wed 21/08/2019

Enquirer, National Theatre of Scotland | reviews, news & interviews

Enquirer, National Theatre of Scotland

Enquirer, National Theatre of Scotland

Site-specific verbatim theatre tackling the state of journalism means well but lacks focus

'They think we're egotistical dinosaurs': Billy Riddoch and Gabriel Quigley in 'Enquirer'Manuel Harlan

Site-specific theatre is hard – where to put the audience, can they stand for nearly two hours, how do we enable them to see/hear, most importantly, what is the purpose of the site and how is it to be used? Verbatim theatre, too, is hard – how to shape a narrative, how to develop characters. Put the two genres together, and what have you got? A well-intentioned, rather unfocused mess, to be honest.

On paper, the idea is great: three journalists interviewed 43 of their colleagues about their own experiences, their views on the industry and the state of journalism. Then the company (the National Theatre of Scotland, renowned in Black Watch for taking similarly diffuse material, in that case the narratives of soldiers serving in Iraq), under the direction of Vicky Featherstone and John Tiffany, with critic and novelist Andrew O’Hagan as "co-editor", worked to shape those narratives into a coherent whole.

Individual narratives are not nuanced enough for us to care

A token gesture towards structure is made by starting the play with, ostensibly, a morning conference, then theoretically following journalists through their working day until finally they switch off their electronic gear as they bed down for the night, in a delightful design jeu d’esprit, in nests of shredded paper. (The excellent design-work is shared between Lisa Bertellotti and Chloe Lamford). But this is window-dressing; in reality the talk is not of daily work, but of Leveson, and their reactions to it; their careers, Leveson; old-style journalistic training vs new-style social media; Leveson; the Royal Family’s right to privacy; Leveson; how journalism has sold out to corporate culture and the cult of celebrity. Then back to Leveson.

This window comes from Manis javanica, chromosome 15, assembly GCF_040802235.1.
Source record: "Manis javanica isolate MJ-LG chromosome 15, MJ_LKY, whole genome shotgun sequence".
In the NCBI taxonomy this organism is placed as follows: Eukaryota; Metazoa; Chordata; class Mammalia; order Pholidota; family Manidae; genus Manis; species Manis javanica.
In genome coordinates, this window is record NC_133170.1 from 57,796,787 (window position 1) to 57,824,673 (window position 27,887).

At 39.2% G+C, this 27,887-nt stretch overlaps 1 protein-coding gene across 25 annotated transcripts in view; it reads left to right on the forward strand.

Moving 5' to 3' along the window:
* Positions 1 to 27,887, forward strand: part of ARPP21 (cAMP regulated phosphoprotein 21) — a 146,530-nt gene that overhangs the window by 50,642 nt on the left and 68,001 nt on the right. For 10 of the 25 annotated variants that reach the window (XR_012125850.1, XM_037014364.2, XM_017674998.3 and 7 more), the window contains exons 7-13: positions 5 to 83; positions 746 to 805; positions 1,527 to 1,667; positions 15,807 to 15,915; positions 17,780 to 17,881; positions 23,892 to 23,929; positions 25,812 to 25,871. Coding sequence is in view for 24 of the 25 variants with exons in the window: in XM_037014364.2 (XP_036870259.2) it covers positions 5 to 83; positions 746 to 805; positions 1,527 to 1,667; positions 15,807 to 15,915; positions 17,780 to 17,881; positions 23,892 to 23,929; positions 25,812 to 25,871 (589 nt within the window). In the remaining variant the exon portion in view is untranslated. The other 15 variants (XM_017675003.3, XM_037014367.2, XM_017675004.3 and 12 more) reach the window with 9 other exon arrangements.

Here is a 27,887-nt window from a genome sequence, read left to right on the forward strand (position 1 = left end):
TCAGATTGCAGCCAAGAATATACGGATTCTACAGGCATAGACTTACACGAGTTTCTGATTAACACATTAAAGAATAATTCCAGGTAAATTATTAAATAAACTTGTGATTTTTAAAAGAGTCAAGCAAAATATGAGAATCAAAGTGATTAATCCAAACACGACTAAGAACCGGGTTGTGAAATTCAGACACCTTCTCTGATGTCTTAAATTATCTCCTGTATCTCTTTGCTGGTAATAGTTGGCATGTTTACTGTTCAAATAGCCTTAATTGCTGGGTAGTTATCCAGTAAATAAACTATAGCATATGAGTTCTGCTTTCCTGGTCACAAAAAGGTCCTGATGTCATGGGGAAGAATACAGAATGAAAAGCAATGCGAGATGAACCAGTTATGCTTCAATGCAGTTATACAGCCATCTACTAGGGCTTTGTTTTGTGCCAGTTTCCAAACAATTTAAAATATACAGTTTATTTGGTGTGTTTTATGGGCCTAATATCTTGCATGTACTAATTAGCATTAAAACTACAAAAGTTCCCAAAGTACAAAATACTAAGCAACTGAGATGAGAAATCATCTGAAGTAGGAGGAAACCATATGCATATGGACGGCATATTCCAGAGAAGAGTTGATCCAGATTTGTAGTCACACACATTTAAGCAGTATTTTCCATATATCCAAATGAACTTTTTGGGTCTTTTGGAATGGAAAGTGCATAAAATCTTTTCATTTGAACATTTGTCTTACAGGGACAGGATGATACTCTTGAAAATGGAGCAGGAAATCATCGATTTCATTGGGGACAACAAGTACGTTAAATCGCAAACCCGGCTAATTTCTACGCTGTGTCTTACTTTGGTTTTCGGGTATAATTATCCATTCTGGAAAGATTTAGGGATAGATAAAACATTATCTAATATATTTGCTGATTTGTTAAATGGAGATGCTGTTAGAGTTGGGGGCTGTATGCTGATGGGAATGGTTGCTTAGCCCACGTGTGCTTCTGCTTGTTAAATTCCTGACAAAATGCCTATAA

For we are not being permitted to listen to an analysis of events, or even an explanation of them. All the interviews give is what it feels like to be inside this world. And feeling is not enough. This idea might have worked in a conventional setting, when pace and shape could have been imposed by structure. Or, if a more conventional script had been created, then the unstructured shape of the evening, sprawling across a series of empty offices, might have given texture. The two combined, however, just gives us a lot of unfocussed whining.

A couple of the journalists’ stories allow us, all too briefly, to connect with the speakers as real people. Deborah Orr (Gabriel Quigley, pictured above right) is touchingly at the end of her rope as she tells of a dream in which she kicked a recalcitrant interviewee to death (she dumps the body in Alan Rusbridger’s office: “No one will know!” she says with cheerful panic); Ros Wynne-Jones (the excellent Maureen Beattie), of the Mirror, is heartbreaking as she pretends not to be devastated as her story of a massacre of women and children in East Timor is dumped in favour of 30 pages on Edward and Sophie’s wedding.

 

But for the most part, the voices blur and the individual narratives are not nuanced enough for us to really care, either. At one point an old-school journalist protests that new-media colleagues “think we’re just egotistical dinosaurs”. If the cap fits, thinks the audience. Although the interviewees, theoretically, have made words their business, Enquirer is filled with sentences that go thud (“It’s like bolting the stable door after the horse has died”) or outright banality (“We’ve opened Pandora’s box. We’ve completely lost our way. How did we lose our moral compass?”)

Andrew O’Hagan quotes Ernst Lubitsch (or, as he has it, “Ernest”), who claimed it was the job of the artist “to suggest 2 + 2. Let the audience say ‘four’.” Despite that, this rather plodding, repetitive evening assumes we are not quite clever enough to do the sum.

Deborah Orr kills a reluctant interviewee. "Put the body in Alan Rusbridger's office. No one will know!"

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